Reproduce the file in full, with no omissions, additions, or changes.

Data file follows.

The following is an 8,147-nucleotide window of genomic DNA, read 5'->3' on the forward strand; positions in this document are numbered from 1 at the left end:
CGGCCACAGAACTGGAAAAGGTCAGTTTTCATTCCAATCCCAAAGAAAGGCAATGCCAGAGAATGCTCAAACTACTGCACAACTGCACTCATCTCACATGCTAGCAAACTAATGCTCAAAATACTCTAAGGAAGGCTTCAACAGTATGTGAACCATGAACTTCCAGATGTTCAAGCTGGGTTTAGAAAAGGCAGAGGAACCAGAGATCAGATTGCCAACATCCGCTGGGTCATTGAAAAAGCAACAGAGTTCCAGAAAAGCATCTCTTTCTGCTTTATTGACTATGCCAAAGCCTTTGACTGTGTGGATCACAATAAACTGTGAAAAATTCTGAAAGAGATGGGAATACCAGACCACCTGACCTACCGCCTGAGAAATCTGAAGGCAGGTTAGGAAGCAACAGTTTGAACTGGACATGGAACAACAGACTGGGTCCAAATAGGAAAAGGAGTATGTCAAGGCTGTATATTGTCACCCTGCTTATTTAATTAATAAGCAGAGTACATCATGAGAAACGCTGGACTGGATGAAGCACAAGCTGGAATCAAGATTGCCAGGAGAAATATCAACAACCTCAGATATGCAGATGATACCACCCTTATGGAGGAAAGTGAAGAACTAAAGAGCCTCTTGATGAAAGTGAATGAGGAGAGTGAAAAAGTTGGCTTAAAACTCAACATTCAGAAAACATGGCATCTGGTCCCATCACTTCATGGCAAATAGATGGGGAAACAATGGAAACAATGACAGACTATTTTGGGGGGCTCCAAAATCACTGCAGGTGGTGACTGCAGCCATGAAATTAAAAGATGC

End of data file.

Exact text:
The following is an 8,147-nucleotide window of genomic DNA, read 5'->3' on the forward strand; positions in this document are numbered from 1 at the left end:
CGGCCACAGAACTGGAAAAGGTCAGTTTTCATTCCAATCCCAAAGAAAGGCAATGCCAGAGAATGCTCAAACTACTGCACAACTGCACTCATCTCACATGCTAGCAAACTAATGCTCAAAATACTCTAAGGAAGGCTTCAACAGTATGTGAACCATGAACTTCCAGATGTTCAAGCTGGGTTTAGAAAAGGCAGAGGAACCAGAGATCAGATTGCCAACATCCGCTGGGTCATTGAAAAAGCAACAGAGTTCCAGAAAAGCATCTCTTTCTGCTTTATTGACTATGCCAAAGCCTTTGACTGTGTGGATCACAATAAACTGTGAAAAATTCTGAAAGAGATGGGAATACCAGACCACCTGACCTACCGCCTGAGAAATCTGAAGGCAGGTTAGGAAGCAACAGTTTGAACTGGACATGGAACAACAGACTGGGTCCAAATAGGAAAAGGAGTATGTCAAGGCTGTATATTGTCACCCTGCTTATTTAATTAATAAGCAGAGTACATCATGAGAAACGCTGGACTGGATGAAGCACAAGCTGGAATCAAGATTGCCAGGAGAAATATCAACAACCTCAGATATGCAGATGATACCACCCTTATGGAGGAAAGTGAAGAACTAAAGAGCCTCTTGATGAAAGTGAATGAGGAGAGTGAAAAAGTTGGCTTAAAACTCAACATTCAGAAAACATGGCATCTGGTCCCATCACTTCATGGCAAATAGATGGGGAAACAATGGAAACAATGACAGACTATTTTGGGGGGCTCCAAAATCACTGCAGGTGGTGACTGCAGCCATGAAATTAAAAGATGC